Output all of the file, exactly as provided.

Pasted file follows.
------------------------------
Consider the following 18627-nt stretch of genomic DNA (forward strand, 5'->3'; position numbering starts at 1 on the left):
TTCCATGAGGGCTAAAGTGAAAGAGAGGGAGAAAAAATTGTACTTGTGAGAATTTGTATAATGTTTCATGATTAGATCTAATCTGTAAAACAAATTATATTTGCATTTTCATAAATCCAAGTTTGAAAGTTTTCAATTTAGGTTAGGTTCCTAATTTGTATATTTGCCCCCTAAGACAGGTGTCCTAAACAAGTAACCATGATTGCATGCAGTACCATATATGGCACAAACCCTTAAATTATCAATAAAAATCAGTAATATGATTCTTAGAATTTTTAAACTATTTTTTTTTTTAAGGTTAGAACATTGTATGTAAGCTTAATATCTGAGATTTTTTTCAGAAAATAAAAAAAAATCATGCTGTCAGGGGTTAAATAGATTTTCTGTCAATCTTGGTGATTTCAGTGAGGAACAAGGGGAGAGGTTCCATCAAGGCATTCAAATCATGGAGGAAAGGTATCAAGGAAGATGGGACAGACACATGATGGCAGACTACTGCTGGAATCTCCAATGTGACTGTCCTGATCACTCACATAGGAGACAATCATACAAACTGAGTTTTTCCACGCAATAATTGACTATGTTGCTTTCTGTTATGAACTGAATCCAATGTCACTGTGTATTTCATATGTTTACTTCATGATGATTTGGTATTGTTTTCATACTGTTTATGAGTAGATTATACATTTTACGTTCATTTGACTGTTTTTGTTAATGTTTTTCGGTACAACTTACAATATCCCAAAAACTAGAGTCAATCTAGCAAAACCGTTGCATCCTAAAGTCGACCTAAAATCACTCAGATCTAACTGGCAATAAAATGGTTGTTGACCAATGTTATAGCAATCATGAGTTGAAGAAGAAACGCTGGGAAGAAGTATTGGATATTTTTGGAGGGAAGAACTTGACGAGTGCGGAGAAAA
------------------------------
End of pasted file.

Consider the following 18627-nt stretch of genomic DNA (forward strand, 5'->3'; position numbering starts at 1 on the left):
TTCCATGAGGGCTAAAGTGAAAGAGAGGGAGAAAAAATTGTACTTGTGAGAATTTGTATAATGTTTCATGATTAGATCTAATCTGTAAAACAAATTATATTTGCATTTTCATAAATCCAAGTTTGAAAGTTTTCAATTTAGGTTAGGTTCCTAATTTGTATATTTGCCCCCTAAGACAGGTGTCCTAAACAAGTAACCATGATTGCATGCAGTACCATATATGGCACAAACCCTTAAATTATCAATAAAAATCAGTAATATGATTCTTAGAATTTTTAAACTATTTTTTTTTTTAAGGTTAGAACATTGTATGTAAGCTTAATATCTGAGATTTTTTTCAGAAAATAAAAAAAAATCATGCTGTCAGGGGTTAAATAGATTTTCTGTCAATCTTGGTGATTTCAGTGAGGAACAAGGGGAGAGGTTCCATCAAGGCATTCAAATCATGGAGGAAAGGTATCAAGGAAGATGGGACAGACACATGATGGCAGACTACTGCTGGAATCTCCAATGTGACTGTCCTGATCACTCACATAGGAGACAATCATACAAACTGAGTTTTTCCACGCAATAATTGACTATGTTGCTTTCTGTTATGAACTGAATCCAATGTCACTGTGTATTTCATATGTTTACTTCATGATGATTTGGTATTGTTTTCATACTGTTTATGAGTAGATTATACATTTTACGTTCATTTGACTGTTTTTGTTAATGTTTTTCGGTACAACTTACAATATCCCAAAAACTAGAGTCAATCTAGCAAAACCGTTGCATCCTAAAGTCGACCTAAAATCACTCAGATCTAACTGGCAATAAAATGGTTGTTGACCAATGTTATAGCAATCATGAGTTGAAGAAGAAACGCTGGGAAGAAGTATTGGATATTTTTGGAGGGAAGAACTTGACGAGTGCGGAGAAAA